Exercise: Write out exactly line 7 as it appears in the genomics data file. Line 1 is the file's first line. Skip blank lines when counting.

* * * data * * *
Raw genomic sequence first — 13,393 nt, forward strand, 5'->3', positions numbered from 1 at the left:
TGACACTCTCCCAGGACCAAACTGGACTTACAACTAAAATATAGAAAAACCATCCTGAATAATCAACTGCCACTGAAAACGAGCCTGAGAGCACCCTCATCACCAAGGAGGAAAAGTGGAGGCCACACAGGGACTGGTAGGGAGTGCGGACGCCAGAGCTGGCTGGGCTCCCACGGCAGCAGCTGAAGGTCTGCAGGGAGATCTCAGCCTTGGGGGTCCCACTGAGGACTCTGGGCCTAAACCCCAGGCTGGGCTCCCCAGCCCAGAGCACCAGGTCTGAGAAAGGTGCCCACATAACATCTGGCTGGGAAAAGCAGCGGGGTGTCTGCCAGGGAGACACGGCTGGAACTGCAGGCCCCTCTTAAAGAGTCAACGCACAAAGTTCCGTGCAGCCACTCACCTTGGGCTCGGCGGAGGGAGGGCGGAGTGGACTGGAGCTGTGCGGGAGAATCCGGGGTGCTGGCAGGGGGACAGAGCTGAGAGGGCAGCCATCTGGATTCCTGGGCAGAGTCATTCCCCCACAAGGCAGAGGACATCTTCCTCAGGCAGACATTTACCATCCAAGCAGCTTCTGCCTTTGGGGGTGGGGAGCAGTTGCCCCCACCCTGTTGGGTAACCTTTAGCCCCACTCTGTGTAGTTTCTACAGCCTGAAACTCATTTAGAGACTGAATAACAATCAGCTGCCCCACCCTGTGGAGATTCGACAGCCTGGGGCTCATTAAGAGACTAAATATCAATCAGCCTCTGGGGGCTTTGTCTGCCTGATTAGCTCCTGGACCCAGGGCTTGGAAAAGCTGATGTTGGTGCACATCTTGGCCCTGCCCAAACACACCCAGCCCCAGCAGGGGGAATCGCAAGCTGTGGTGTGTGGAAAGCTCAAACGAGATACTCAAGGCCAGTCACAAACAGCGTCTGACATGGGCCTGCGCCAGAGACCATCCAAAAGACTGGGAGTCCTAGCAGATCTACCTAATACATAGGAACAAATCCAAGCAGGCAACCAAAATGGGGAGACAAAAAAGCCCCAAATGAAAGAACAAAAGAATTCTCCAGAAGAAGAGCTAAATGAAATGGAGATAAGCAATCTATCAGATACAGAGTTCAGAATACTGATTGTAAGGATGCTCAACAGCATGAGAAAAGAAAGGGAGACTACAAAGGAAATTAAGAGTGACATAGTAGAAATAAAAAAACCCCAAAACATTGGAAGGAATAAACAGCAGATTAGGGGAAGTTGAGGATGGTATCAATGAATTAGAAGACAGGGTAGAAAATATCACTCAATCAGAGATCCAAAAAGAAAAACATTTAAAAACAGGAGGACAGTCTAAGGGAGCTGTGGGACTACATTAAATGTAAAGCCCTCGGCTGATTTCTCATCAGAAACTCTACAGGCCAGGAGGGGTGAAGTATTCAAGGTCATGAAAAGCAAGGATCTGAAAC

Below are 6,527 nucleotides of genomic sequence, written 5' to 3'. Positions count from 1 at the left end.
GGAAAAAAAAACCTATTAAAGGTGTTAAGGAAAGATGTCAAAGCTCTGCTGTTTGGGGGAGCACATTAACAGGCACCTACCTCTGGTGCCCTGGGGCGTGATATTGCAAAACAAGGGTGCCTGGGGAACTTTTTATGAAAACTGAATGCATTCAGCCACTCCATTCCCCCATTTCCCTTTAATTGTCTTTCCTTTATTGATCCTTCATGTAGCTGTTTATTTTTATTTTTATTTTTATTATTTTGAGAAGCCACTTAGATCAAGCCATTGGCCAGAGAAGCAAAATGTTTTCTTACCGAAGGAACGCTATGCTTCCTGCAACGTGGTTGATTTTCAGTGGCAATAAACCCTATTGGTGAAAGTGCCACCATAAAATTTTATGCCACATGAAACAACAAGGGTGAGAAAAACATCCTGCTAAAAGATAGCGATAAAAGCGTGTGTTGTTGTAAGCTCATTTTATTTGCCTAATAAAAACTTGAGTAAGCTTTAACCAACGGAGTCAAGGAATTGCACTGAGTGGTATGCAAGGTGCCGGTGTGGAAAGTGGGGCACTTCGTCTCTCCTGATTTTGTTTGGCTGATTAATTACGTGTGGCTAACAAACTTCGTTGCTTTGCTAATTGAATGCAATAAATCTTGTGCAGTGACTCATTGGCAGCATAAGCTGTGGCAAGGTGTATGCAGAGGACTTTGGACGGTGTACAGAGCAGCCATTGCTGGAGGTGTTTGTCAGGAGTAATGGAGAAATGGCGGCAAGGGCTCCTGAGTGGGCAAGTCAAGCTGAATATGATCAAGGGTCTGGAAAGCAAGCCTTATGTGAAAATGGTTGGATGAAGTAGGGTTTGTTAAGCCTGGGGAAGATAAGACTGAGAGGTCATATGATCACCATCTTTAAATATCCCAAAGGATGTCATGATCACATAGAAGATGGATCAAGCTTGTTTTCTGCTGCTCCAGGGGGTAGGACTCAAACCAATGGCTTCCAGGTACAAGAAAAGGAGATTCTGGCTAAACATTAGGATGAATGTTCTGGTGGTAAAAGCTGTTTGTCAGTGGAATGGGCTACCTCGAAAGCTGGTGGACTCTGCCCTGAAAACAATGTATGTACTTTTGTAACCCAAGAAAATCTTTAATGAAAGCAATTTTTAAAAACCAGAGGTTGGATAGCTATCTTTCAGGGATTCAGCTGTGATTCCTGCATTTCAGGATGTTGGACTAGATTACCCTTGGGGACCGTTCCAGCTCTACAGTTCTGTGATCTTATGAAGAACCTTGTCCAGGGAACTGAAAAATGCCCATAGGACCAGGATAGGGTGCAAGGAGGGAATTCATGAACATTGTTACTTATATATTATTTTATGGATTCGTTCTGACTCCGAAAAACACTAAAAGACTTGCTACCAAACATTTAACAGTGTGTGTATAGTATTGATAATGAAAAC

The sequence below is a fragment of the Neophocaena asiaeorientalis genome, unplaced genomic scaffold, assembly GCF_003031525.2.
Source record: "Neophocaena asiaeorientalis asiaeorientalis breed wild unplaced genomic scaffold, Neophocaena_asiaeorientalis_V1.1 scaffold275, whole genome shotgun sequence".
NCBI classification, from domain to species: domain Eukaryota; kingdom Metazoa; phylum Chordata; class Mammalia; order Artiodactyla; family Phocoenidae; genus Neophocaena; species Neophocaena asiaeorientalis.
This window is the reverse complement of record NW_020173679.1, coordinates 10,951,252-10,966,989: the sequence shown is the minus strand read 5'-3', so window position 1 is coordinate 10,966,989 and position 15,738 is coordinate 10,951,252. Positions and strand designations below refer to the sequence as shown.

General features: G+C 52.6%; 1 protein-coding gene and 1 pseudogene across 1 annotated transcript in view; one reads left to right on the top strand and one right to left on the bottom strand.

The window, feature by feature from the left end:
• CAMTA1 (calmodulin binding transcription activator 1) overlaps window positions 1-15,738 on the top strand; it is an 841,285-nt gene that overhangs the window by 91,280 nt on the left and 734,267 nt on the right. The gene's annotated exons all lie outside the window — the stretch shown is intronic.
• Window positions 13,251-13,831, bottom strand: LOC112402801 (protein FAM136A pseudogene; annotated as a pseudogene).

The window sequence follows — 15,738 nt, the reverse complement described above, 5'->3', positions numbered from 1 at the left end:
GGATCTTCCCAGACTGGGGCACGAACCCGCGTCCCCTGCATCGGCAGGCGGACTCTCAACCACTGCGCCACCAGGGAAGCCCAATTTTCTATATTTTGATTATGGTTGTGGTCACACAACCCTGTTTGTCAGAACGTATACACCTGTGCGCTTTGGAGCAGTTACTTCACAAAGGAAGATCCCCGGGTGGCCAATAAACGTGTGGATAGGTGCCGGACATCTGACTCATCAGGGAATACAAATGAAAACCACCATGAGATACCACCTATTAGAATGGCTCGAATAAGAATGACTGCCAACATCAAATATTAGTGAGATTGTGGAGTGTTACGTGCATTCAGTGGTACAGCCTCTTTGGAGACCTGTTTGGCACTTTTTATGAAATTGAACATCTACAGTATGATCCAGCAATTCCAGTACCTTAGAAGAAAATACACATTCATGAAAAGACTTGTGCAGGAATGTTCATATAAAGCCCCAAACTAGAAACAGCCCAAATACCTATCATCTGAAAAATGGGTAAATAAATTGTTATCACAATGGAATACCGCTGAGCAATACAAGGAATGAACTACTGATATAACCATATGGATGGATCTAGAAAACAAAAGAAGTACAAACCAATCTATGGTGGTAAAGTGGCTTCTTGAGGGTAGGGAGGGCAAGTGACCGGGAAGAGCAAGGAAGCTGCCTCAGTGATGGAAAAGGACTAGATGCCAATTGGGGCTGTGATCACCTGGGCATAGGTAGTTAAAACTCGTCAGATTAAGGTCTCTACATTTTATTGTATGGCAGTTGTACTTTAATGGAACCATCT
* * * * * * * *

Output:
NCBI classification, from domain to species: domain Eukaryota; kingdom Metazoa; phylum Chordata; class Mammalia; order Artiodactyla; family Phocoenidae; genus Neophocaena; species Neophocaena asiaeorientalis.